Thursday, January 17, 2013

Motown Dreams

Despite precautions,
despite an arty hand-made cross on the wall of every room--
despite the bus schedule copied down on the back of an envelope--
the wind blows
in January, in Detroit,
the wind blows
as if it knew you before you knew yourself,
like a too-loud aunt resurrected from childhood.
The wind blows
as if it knows you by name, by predilection--
the wind blows
as if it knows and has a problem with you.

Here in Detroit,
we are almost Canadian;
despite the MKZ's in the circular drives of Oakland County,
we are mutts;
we are donut-heads and hockey-hearted Janes.
Look, I'm not proud.
I pick my way through the slush and into the Dollar General,
happy as a skunk at midnight.
I put on no airs--
I like Randall and the honey badger every bit as much as Rimbaud,
and I would kiss a French trapper right on the lips,
right through his six months' beard,
if I could ever find one.

Despite tenacious hope,
despite the redeeming power of toll house cookies,
the wind blows
in January, in Detroit,
the wind blows
and carries me into another afternoon,
as smoothly as delirium rolling
off the cold, competent assembly line
of winter time double shift Motown dreams.

I really do have an "arty hand-made cross on the wall of (almost) every room". I brought them home with me from San Antonio.

...and, a song to go with, which references "south Detroit". They play it at the Red Wings' games and everybody shouts that part. But anyone who lives here knows that there is no "south Detroit." There is "downriver", and there is *in* the river. Take a look at the shape of the mitten, and you'll see what I mean.


ellen abbott said...

The wind can drive you mad.

TexWisGirl said...

thanks for the dose of detroit today. also thanks for the journey tune. love it. :)

hedgewitch said...

Even your 'journal entries' turn into wild-winged poetry, girl. Your vacation is totally killing me so far. I even am reduced to quoting--I heart this line terribly much:

the wind blows
as if it knows and has a problem with you

Being now in a very windy place, and coming from a city whose sobriquet is ' The Windy' I've felt that knife cut right through my kneesocks at the bus stop too many times. Also, love the French trapper--where are the voyageurs when you need a hearty canoeing song, I say? This is a gorgeous, imagistic, intricate and dazzling bunch of words, Shay.

Sherry Blue Sky said...

Love this wind, like a too-loud the "almost Canadian" and "happy as a skunk at midnight". I can feel the winter cold in this wonderful blowy poem.

Daryl said...

the feel of winter here is matched by the winter cold in this not quite hummable Motown 'tune'

Kerry O'Connor said...

I love the voice in this poem, the wistful lines on repeat, blew through my marrow, and the references to real place and time made this one of the most authentic pieces I've read in a long time. It is an art to bring a setting so to life that someone on the other side of the world in sweltering summer can taste the cold.

Kim Nelson said...

I love me a good dollar store as much as I hate the wind. Here in my desert, the wind has howled for the last few days, on the heels of freezing temps. Dual paned glass on a south-facing window kisses the cold away.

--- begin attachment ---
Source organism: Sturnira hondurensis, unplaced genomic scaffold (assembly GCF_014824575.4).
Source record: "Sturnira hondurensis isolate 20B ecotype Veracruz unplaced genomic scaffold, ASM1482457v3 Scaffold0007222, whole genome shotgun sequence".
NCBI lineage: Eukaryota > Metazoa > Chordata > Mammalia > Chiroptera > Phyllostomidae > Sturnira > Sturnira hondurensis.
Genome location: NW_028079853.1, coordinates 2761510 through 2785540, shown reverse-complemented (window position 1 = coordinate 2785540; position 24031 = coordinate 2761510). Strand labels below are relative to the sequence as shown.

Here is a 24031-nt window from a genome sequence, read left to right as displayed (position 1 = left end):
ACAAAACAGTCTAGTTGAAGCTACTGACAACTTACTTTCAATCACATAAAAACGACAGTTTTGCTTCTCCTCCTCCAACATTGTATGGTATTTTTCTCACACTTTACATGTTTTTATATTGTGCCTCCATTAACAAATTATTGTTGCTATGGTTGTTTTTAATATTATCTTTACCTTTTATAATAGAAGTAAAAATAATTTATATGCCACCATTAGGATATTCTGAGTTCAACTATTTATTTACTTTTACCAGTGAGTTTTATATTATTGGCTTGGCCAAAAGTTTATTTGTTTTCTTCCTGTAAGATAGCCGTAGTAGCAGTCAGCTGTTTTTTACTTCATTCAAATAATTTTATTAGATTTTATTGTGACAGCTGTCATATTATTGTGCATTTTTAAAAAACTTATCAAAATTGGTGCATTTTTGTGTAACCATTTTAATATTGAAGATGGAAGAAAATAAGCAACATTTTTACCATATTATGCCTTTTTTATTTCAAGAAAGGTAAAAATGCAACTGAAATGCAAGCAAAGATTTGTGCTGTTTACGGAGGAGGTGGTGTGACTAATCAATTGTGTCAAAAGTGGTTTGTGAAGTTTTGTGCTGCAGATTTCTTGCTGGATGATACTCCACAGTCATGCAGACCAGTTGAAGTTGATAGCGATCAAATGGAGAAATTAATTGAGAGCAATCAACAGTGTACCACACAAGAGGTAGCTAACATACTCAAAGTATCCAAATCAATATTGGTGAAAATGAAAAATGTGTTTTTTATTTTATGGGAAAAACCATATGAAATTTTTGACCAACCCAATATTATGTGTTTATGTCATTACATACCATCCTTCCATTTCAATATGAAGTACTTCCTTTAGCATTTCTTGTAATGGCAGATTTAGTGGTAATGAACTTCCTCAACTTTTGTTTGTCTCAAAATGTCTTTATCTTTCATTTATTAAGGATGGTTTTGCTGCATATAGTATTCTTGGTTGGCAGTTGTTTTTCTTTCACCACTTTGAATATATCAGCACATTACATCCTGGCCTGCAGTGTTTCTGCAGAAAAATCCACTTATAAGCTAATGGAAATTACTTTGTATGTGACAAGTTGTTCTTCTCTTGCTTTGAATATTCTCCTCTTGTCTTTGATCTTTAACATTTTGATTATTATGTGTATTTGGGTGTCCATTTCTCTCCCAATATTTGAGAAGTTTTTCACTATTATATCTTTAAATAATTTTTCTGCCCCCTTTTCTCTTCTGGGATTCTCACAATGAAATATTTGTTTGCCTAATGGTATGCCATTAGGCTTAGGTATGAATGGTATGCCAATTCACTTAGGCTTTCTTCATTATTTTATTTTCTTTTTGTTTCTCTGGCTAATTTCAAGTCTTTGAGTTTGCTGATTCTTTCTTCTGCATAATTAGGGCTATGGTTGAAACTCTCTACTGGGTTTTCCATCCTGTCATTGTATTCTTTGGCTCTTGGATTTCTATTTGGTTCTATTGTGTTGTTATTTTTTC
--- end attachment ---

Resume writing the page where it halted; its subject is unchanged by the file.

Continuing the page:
Anonymous said...

I freaking love it, dude. ;)

I will be back after reading it several more times. You definitely captured the essence of wind in your words.

Anonymous said...

P.S. Nice cider up top. Mmmm.

Sioux said...

The specific details of this piece makes it delightful. Shay, you can have a poem that bites, but there is always (or almost always) just a touch of whimsy. Of course, when you occasionally roll down that hill of hilarious--head-first--it's incredible as well.

Grandmother said...

I love that this is so tied to a specific place and the wind is a character in the poem, which is incredible.

HermanTurnip said...

It's nice to know that the hockey season was saved this year. Go Kings!

Isadora Gruye said...

My bestest friend in the whole world lives in Baltimore. So for this reason, I have been to Baltimore more times than anyone in their right mind would go...your homage to Detroit reminds me of that city, where everything is a light industrial zone long abandoned and the habitants left are ever so steadfast proud of a legacy of trinkets.

Reading this was like drinking chicken soup, it warmed my heart and made me homesick for a place I have never been.

I love how you've described the January wind and will not think of it the same way again.

viva la

Anonymous said...

Shay, I'm laughing because, when we lived in Buffalo, NY, we called ourselves "almost Canadian" as well. I even got Canadian TV stations so we could watch curling at the Olympics, ha ha.

Madison isn't too far north of Chicago, and now that we're here, I find this almost scary-real!! Nicely done, and so glad you took up Jasmine's list, as did I.


Anonymous said...

Here's what really blows my hair back:

"Despite precautions,
despite an arty hand-made cross on the wall of every room"

"we are mutts;
we are donut-heads and hockey-hearted Janes"

"and carries me into another afternoon,
as smoothly as delirium rolling"

Anonymous said...

that entire last verse is just too cool! i wanna see pics of your crosses. {not as proof exactly... i mean, i believe you... sure, i do!}

Mama Zen said...

I just adore the way this feels. Maybe it's that it feels so personal.